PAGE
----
Dork-o-Rama: The Random Thoughts of a Total Goofball

Embracing the Dork Side....Because Life is Too Short to Take Yourself Too Seriously

Sunday, November 08, 2009

Not sure I have the words...

  • describe that amazing hula-filled weekend, which is ironic, because, as Kumu likes to remind us, there is no hula without words.
  • You will, however, find lots of words here, poorly organized.
I didn't think any hula experience could top last year's big recital, which was our "public" unveiling. I never really wrote in depth about that experience because I couldn't explain why it was so overwhelming. Unexpectedly so.

I was wrong. This was so much bigger. It involved our entire halau, from the dance company to we "beginners" (funny that after three years, we're still considered beginners!). The 260 (give or take) of us were on a stage where professionals perform, in a theatre where I've sat and audienced* many, many times. In fact, I was there just a few weeks before our performances and was really daunted looking at that stage, realizing I'd be there very soon.

It was a bonding experience like no other, and not just because there were dozens of us in the same dressing room! Seriously - there were about 50-60 of us sharing one dressing room. I don't think I've ever been so sweaty and so naked in front of so many people. Ever.

Here are some of us in that dressing room before the dress rehearsal on the first performance day. Before the torrential sweat on me, and only after some brief nudity.

It was not unlike a slumber party, in that we all helped each other dress, put on makeup, worked on each other's hair, practiced our dances, and laughed ourselves silly. The only thing missing was the pillow fight and the freezing of the bra of the first person to fall asleep.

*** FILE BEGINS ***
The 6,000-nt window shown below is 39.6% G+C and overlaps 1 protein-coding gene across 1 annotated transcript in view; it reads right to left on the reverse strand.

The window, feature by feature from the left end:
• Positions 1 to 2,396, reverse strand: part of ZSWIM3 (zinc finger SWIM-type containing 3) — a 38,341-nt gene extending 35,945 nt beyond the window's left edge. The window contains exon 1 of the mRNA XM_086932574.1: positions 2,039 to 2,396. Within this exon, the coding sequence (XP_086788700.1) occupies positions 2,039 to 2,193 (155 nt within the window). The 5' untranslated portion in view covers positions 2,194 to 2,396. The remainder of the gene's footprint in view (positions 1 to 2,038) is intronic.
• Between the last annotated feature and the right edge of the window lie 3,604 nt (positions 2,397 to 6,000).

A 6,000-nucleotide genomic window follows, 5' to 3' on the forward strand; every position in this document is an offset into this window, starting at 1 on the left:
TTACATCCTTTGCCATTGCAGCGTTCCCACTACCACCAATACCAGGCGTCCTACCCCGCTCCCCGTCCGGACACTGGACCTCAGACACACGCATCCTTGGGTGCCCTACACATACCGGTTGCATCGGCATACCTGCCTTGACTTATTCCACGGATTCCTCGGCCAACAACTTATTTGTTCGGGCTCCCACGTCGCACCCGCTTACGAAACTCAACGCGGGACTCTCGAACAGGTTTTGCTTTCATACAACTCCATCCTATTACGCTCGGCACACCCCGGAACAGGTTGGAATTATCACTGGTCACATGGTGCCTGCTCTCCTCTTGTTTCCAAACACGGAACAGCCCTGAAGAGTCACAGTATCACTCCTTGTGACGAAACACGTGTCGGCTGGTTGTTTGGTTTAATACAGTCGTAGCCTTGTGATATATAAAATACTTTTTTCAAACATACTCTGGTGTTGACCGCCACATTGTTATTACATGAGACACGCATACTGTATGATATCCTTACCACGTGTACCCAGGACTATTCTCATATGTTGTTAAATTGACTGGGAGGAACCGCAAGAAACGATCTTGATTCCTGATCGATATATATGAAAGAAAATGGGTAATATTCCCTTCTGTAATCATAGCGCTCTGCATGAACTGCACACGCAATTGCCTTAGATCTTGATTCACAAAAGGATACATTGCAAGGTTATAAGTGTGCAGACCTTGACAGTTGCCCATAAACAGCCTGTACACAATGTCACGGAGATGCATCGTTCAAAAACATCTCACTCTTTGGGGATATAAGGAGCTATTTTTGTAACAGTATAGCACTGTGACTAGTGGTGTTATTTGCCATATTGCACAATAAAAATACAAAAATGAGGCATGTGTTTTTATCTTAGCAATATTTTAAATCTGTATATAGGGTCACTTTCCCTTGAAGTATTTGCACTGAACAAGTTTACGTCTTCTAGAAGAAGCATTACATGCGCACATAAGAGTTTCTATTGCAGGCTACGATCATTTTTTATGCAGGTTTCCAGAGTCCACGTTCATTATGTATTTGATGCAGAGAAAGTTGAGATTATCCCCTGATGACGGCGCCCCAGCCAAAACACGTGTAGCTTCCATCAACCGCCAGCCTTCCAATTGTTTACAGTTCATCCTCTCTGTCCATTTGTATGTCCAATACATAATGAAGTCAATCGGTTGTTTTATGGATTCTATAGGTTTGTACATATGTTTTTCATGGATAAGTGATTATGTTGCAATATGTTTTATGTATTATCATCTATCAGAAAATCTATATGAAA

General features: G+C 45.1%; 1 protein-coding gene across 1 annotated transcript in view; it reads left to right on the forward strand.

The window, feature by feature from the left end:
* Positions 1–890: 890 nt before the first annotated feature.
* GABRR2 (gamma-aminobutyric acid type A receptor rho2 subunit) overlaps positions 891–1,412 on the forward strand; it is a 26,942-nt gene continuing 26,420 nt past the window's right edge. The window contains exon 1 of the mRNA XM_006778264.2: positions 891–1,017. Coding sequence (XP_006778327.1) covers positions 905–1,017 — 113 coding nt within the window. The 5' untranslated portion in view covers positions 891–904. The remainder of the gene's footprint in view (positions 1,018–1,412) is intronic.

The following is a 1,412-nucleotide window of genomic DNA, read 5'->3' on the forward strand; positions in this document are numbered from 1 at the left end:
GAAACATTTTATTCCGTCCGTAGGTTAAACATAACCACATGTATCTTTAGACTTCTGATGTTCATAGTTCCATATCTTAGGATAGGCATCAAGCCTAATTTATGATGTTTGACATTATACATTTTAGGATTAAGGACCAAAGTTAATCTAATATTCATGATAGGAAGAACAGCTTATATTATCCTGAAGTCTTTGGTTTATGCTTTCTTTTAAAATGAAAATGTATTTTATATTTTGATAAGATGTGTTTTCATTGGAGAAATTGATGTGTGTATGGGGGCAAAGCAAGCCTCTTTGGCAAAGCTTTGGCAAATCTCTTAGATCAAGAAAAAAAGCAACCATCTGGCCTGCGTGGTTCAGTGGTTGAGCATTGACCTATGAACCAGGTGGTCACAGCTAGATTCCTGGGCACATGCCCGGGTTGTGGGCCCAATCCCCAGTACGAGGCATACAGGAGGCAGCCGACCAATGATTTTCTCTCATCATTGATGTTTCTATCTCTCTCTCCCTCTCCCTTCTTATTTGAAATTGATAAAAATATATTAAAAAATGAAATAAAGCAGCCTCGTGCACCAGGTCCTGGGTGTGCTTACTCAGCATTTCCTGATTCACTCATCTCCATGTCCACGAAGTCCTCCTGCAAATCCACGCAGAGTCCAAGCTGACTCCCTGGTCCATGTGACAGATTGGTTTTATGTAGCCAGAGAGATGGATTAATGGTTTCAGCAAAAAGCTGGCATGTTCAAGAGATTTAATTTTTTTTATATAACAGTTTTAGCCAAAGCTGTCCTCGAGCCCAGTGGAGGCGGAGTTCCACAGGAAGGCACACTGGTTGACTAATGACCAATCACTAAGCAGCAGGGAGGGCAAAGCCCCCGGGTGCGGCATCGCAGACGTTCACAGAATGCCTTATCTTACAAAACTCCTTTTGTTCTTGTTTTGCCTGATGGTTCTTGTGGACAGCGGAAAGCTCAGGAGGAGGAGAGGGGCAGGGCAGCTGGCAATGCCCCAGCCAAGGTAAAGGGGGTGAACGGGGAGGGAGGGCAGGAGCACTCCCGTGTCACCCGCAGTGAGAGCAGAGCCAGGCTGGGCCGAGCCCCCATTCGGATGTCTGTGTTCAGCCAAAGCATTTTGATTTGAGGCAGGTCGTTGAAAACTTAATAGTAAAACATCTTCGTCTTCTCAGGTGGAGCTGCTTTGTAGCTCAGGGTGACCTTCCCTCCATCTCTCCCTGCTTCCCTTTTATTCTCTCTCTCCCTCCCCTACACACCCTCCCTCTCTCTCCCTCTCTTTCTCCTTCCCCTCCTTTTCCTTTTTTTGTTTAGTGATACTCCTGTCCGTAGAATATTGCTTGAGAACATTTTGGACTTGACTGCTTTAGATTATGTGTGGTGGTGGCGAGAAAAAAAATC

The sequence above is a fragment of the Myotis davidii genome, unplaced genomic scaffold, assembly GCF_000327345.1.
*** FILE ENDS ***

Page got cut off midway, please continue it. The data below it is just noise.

What was truly amazing was how we all came together to make everything work. Everyone took such good care of each other. You rarely had to ask for help, because people were either already offering help or just doing what needed to be done. It could have been really hard having that many people in so little space with so many costumes, accessories, and hula implements, but it worked with little difficulty.

It gave me the room to really focus on my dancing. Well, no - I was trying to focus on my expression while dancing. I know the steps to each of these dances well, so I figured if I just took my brain out that equation and let my muscle memory handle that, I'd be fine. The real game-changer is what goes on on your face in hula. something Kumu's been trying to drill into our minds for as long as I can remember. So every time I set foot on stage, I tried to remember all he's told us, and to really feel what each song or chant was about.

It was really helpful to have seen the dance company perform the week before, as I got an excellent reminder of what Kumu's been talking about. I was bound and determined not to have an empty smile on my face for the 'auana (modern) dances, and to really pour everything I had into our kahiko (ancient) dances, especially the hula ma'i, which procreation. I think it's easy to forget that we're not just dancing, but telling stories in hula.

Speaking of expressive dancers, that's my gorgeous hula sister Felicia with me, prepping for our kahiko hula segment. It's impossible not to watch while she dances, and not just because she's so stunning. She's such a beautiful dancer. I aspire to dance as well as she does.

But these performances really weren't about us as individuals, but us as a group. The goal is always to connect, to really feel each other's energy, and to dance as if we are one. Not always easy when you're in a group of 90 people.

I had some nerve-wracking moments during our tech rehearsals, when I realized that when the second act started, the first thing the audience would see was me. I was seated front and center for our hula noho, and the split in the curtain was about a foot from my face. The first time it opened in rehearsal, I said under my breath, "holy shit!" As I said in a previous post, the opening of that curtain took my breath away. My view was of this big black expanse, with lights that brightened the wider the curtain got. It was scary.

But here's what was so stunning: by the time of our first performance, I was no longer nervous, because I could FEEL the amazing energy of the 88 people around and behind me. It was awesome. Powerful. I wish I could have taken a camera on stage with me to show you the view I had as we were setting our positions during intermission. It was spectacular, with everyone in their costumes and their greenery. And the dance felt easier than it ever had because I felt the power of the group. It was one of many transcendent moments of the weekend.